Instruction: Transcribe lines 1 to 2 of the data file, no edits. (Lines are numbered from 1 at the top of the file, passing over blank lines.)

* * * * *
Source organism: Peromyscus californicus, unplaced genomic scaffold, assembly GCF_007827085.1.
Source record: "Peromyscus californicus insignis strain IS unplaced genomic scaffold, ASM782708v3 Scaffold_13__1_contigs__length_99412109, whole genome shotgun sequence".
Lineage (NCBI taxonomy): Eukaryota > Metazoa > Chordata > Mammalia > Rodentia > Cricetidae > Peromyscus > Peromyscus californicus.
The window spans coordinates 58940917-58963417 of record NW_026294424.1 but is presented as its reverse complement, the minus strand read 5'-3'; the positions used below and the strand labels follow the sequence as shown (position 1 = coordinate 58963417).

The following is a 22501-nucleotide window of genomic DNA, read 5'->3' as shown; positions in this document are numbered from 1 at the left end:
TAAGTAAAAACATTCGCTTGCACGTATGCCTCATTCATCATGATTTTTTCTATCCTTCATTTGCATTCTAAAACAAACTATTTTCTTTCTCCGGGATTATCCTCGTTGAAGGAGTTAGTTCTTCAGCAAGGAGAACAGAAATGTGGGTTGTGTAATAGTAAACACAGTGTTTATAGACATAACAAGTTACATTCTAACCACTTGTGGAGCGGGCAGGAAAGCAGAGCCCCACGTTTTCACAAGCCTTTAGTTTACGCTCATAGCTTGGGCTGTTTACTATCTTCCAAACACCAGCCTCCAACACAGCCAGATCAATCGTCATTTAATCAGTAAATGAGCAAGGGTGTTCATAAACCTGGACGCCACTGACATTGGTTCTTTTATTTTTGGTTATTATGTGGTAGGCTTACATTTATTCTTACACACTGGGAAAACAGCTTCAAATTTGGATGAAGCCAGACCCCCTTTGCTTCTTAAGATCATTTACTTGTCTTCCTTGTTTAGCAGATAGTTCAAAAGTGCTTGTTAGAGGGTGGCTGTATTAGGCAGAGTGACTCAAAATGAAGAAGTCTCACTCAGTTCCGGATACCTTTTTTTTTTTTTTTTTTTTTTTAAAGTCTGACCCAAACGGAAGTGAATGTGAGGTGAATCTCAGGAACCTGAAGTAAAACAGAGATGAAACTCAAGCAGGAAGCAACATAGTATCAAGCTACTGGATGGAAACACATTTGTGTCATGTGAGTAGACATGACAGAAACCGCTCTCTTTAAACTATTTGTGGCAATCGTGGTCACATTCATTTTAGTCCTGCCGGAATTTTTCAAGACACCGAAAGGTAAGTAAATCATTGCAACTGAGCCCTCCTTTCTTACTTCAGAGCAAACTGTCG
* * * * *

Source organism: Peromyscus californicus, unplaced genomic scaffold, assembly GCF_007827085.1.
Source record: "Peromyscus californicus insignis strain IS unplaced genomic scaffold, ASM782708v3 Scaffold_13__1_contigs__length_99412109, whole genome shotgun sequence".